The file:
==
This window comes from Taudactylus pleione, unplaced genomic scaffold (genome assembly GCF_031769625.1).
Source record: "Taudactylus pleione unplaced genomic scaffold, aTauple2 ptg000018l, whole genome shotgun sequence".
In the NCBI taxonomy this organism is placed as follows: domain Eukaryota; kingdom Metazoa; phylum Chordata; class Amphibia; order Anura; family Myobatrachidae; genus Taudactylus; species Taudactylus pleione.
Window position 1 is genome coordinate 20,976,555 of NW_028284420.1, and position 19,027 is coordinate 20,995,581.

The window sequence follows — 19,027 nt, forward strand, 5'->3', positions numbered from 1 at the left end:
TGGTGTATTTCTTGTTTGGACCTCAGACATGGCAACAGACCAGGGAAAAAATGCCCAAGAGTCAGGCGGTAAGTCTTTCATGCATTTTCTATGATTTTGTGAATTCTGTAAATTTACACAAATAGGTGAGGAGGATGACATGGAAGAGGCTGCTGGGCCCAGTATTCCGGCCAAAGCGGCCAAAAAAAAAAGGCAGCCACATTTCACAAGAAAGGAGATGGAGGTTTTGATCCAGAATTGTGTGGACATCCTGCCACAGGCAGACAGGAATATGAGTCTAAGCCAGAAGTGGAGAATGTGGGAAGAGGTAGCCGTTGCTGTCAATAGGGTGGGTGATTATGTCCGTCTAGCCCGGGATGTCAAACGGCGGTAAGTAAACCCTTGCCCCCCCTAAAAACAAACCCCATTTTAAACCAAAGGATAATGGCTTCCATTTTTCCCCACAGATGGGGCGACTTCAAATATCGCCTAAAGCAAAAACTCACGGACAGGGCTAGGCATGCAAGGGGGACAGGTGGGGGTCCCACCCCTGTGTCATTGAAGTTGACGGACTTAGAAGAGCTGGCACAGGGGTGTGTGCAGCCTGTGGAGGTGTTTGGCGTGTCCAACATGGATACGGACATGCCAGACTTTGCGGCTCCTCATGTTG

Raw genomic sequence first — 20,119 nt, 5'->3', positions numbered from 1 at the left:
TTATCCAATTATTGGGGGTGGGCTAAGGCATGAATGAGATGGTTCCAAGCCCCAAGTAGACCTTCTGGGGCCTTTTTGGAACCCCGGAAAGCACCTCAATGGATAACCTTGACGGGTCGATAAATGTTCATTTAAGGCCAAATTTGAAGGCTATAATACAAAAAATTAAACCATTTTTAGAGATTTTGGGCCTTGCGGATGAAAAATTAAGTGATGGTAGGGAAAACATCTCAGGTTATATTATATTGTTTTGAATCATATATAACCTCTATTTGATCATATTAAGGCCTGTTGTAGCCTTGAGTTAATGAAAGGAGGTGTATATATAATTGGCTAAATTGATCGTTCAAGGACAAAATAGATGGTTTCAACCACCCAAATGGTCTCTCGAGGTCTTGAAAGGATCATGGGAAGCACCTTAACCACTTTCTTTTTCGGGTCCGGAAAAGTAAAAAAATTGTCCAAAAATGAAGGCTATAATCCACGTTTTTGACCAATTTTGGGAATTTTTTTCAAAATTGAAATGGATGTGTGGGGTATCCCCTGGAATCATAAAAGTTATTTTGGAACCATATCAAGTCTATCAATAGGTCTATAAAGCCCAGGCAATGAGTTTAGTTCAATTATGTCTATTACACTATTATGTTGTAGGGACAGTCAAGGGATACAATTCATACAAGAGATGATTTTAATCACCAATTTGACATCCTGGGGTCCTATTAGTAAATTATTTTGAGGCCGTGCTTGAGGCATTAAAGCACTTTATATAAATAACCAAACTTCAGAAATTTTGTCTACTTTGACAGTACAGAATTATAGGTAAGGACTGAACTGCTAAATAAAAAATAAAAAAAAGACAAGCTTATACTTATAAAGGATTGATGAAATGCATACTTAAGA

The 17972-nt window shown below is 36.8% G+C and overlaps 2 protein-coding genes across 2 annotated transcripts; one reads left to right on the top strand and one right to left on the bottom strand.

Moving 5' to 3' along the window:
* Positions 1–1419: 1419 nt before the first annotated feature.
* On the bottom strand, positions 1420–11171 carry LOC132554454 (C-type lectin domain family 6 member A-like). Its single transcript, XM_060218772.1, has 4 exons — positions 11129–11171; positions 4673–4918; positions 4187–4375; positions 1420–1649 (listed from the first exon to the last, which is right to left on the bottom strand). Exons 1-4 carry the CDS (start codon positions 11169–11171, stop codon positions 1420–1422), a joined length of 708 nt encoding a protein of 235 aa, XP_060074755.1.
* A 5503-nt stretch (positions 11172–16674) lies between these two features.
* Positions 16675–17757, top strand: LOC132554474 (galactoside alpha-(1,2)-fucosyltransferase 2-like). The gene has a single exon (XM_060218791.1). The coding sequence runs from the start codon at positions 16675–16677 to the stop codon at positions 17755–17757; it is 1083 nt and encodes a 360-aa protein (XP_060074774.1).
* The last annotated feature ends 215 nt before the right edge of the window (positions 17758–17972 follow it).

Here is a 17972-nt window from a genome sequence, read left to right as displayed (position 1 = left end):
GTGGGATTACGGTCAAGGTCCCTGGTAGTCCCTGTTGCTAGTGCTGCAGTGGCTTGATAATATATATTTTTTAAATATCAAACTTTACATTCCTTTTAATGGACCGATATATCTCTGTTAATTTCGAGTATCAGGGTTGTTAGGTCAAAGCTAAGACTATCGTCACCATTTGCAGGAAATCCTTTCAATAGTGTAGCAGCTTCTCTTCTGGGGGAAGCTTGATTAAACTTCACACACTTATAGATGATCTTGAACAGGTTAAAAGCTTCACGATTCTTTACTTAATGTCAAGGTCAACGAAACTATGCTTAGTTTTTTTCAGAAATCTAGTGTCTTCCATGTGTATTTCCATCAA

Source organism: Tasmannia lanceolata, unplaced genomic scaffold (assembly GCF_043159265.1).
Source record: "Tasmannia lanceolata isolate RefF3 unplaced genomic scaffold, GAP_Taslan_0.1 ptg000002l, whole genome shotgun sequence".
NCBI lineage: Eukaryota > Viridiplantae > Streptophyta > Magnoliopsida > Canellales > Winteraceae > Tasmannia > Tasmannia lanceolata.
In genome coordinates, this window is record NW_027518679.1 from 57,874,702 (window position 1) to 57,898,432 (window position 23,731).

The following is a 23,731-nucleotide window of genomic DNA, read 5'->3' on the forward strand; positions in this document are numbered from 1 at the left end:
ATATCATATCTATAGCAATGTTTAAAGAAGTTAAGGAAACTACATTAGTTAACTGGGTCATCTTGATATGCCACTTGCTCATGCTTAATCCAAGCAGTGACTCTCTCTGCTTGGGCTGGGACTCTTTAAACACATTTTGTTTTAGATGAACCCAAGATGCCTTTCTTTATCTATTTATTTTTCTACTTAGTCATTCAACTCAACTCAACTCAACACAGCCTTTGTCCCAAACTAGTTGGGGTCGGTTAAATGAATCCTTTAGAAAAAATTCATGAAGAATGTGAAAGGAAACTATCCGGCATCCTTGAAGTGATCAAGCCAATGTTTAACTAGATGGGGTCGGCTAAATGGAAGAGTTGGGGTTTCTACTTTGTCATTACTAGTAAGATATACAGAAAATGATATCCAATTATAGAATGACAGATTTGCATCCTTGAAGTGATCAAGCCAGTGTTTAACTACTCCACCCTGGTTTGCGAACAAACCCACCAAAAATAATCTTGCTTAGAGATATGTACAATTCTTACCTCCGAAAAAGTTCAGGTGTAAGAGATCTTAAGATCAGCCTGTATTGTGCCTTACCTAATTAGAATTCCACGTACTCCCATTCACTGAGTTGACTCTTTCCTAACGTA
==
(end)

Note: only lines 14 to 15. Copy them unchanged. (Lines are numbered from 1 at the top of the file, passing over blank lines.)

* Positions 16675–17757, top strand: LOC132554474 (galactoside alpha-(1,2)-fucosyltransferase 2-like). The gene has a single exon (XM_060218791.1). The coding sequence runs from the start codon at positions 16675–16677 to the stop codon at positions 17755–17757; it is 1083 nt and encodes a 360-aa protein (XP_060074774.1).
* The last annotated feature ends 215 nt before the right edge of the window (positions 17758–17972 follow it).